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Marsh Musings
hoi kl marsh musings
Cattle egrets have flocked to the area this fall. While they are not native to the area, they are an entertaining bird to watch at Cheyenne Bottoms. - photo by Dr. Dan Witt

Big changes are occurring in the marsh. I have been traveling a bit – went to Louisiana for a alligator and to Wyoming for a cow elk. Hope to draw a bull tag next year. It gets a little more difficult each year – this is my fourth year to draw only the cow tag. Elk is certainly a elegant addition to the table and I retrieved 286 pounds of meat. Bow hunting is a lot of fun.
When I got back, there were large numbers of ducks and shore birds in the marsh. The Nature Conservancy was filled with ducks, geese and shore birds, and the symphony was beautiful to hear. I listened for several days from our little duck club while chasing teal – my favorite duck. The cattle egrets were numerous and are always entertaining since they follow the cattle and feed on the insects stirred up by the herd. They sit on the animals, and stay close to their feet. They are actually native to Africa, and migrated from South America in the early 1800s. They first were seen in Kansas in the 1960s.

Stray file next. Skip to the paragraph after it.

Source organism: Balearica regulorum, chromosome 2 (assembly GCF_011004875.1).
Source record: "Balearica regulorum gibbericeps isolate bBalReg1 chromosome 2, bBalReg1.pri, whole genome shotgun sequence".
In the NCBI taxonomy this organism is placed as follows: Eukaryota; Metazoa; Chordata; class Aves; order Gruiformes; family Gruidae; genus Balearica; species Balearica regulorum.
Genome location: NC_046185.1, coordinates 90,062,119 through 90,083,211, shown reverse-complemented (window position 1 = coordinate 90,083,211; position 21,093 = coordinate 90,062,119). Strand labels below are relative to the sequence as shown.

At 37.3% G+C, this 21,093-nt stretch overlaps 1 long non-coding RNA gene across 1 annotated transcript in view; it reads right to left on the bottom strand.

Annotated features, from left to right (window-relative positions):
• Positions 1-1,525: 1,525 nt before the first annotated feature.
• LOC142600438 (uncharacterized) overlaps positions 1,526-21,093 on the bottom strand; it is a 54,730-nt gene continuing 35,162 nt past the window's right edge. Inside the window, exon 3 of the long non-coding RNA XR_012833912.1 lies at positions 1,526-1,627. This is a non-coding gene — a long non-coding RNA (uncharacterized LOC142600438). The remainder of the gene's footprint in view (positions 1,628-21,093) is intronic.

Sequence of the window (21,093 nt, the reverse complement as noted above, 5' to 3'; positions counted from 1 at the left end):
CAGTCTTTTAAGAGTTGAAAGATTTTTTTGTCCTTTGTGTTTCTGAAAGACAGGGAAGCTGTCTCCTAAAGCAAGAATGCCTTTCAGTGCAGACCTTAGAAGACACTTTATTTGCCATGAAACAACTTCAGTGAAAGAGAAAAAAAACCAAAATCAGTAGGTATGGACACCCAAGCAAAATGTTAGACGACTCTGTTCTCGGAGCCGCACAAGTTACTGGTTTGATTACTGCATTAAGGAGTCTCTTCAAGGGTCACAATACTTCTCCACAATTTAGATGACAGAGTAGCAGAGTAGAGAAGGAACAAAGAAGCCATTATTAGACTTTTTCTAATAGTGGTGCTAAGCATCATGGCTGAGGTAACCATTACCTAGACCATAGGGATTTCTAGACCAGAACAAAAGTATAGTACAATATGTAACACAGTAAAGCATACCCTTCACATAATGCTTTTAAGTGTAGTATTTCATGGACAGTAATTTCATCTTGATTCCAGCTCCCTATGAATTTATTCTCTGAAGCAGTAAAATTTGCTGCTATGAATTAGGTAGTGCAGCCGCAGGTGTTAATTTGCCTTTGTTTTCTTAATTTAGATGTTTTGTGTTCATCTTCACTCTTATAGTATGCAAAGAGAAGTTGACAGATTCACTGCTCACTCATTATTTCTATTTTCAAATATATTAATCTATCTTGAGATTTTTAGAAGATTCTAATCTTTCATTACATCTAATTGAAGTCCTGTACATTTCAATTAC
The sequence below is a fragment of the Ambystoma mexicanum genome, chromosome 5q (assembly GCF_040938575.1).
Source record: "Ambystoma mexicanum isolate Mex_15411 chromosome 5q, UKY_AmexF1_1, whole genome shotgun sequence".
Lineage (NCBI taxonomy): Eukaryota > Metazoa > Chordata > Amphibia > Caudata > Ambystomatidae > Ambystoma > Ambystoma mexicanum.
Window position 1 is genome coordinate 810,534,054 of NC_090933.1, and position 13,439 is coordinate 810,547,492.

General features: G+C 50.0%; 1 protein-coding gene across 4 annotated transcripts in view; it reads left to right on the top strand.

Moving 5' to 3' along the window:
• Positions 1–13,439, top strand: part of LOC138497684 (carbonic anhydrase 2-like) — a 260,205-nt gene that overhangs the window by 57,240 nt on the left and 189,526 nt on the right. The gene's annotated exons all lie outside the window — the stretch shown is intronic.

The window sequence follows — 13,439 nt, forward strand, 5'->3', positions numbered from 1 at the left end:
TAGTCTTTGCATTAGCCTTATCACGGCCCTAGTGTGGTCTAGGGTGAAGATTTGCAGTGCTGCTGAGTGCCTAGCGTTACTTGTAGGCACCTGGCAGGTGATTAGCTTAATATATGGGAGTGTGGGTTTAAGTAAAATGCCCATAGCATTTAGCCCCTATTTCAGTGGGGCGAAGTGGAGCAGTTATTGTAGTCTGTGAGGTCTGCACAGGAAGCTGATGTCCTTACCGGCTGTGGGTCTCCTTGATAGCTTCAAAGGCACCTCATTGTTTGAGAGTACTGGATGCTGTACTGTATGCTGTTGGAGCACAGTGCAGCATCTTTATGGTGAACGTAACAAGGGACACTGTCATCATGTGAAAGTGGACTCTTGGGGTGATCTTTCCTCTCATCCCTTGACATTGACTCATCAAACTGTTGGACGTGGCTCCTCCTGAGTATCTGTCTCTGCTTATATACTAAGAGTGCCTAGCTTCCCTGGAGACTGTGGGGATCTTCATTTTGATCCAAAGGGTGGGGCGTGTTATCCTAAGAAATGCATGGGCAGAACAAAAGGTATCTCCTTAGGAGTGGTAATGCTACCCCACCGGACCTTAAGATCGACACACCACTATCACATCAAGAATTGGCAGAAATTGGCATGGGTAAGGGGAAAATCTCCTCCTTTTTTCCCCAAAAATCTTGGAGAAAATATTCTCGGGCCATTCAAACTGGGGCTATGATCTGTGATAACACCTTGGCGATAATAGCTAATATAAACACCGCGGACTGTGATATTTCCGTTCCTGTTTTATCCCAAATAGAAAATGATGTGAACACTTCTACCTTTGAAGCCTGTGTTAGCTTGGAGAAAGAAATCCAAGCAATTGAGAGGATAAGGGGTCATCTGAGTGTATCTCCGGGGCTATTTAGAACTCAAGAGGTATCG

When the weather changed and we had the cold snap – the egrets hit the road and are probably in Texas by now. As in previous years, the early large group of ducks went with them. We have a few big ducks in the marsh and there are still teal present – but we had a large migration when the weather changed. Duck season is in full swing now, and I’m sure the mallards and pintails and canvasbacks are waiting for a real cold day to move on down. Right now, it is pretty quiet in the marsh. I toured pool 2 yesterday with Brian Hanzlick and it was beautiful. The smell of fall and the subdued colors are like comfort food – we know the main course is big ducks, geese, pheasant, turkey, deer and fall fishing for walleye, white bass and crappie are right on us. This is a beautiful time of the year – go look and smell and enjoy the calm peacefulness of the early fall. It is all too short.

Doc Witt is a nature enthusiast and retired physician.